HERVs are degenerated, defective, and non-infectious due to the accumulated mutations and deletions within their DNA sequences. Without an established function, they are often referred to as part of the “junk DNA” of the human genome. Although expression of HERVs is limited due to their degenerated genetic sequences, some HERVs retain relatively complete genetic sequences, capable of encoding functional proteins,3 while others play cis-regulatory roles in gene transcription.7,8 If expressed in active form, as in retroviruses, RT and integrase may generate new copies of HERV DNA from messenger RNA and insert them back into the human genome. Protease might cause proteolytic cleavages to make mature GAG and POL proteins, and ENV might mediate cellular entry/exit of viral-like particles.5,9
HERVs can be classified into more than 20 families based on the transfer RNA specificity of the primer binding site used to initiate reverse transcription; thus, HERV-K would bind lysine and HERV-W, tryptophan, if they were replicating viruses.10 HERVs have also been broadly grouped into three classes based on phylogenetic studies with exogenous retroviruses.11 Class I HERVs are closer to gamma retroviruses, which include HERV-H and HERV-W; class II are closer to beta retroviruses and alpha retroviruses, and include HERV-K; class III are closer to spuma retroviruses, which include HERV-L and HERV-S.11 Class I and class III HERVs are older and less evolved viruses, compared to class II HERV-K, which has the most complete sequence and, therefore, most likely to be biologically active in the human genome.12 An alternative name for HERV-K is MMTV-like HML, due to HERV-K’s sequence homology with MMTV.13,14 Based on sequence homology, HERV-Ks are further classified into ten families, HML-1 to HML-10.15 Unlike most HERVs that harbor defective mutations, HERV-Ks have retained intact genes, can code for functional proteins, and may form viral-like particles.6,15–17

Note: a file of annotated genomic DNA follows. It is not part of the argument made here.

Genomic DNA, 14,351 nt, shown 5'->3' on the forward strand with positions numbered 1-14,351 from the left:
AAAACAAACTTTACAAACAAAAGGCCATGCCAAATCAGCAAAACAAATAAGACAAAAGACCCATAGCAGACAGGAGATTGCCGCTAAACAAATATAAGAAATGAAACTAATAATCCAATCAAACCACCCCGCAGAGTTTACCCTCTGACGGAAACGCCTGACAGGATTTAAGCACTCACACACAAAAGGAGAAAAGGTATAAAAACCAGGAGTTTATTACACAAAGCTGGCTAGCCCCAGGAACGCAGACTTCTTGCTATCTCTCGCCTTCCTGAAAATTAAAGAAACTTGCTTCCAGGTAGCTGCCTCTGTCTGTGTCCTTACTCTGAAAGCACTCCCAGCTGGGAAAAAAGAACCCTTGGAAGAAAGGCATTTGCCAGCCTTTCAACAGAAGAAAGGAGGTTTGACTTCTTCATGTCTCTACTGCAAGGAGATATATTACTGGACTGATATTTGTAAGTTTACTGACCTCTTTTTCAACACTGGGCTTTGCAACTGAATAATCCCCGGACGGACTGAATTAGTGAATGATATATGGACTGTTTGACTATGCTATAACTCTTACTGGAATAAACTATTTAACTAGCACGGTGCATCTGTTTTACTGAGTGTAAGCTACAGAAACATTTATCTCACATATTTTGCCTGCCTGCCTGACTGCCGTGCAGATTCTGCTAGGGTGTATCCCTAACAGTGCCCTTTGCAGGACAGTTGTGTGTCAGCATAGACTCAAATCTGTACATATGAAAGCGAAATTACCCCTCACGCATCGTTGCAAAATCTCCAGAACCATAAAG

Studies have shown that HERV DNA can be expressed and may play important roles in the physiological and pathological processes of human cells. For example, through millions of years of evolution, HERVs have become indispensable parts of the human genome, as demonstrated by syncytin-1 (ERVW-1), encoded by the ENV gene of HERV-W. Syncytin-1 mediates intercellular fusion of trophoblast cells to form syncytiotrophoblasts and prevents maternal immune attack against the developing embryo, thereby facilitating embryo implantation.2,3 HERV LTR sequences have integrated into human coding sequences, for example, as parts of splicing variants of methylthioadenosine phosphorylase gene (MTAP). Mutations in the LTR sequences in MTAP cause diaphyseal medullary stenosis with malignant fibrous histiocytoma.18 HERV-K proteins and virus-like particles have been detected not only in the placenta,19 but also in cancer cells, including teratocarcinoma,20 breast cancer,21 and melanoma.22 Up-regulation of HERV expression has been implicated in the pathogenesis of malignancy, inflammation, and autoimmune diseases.3,23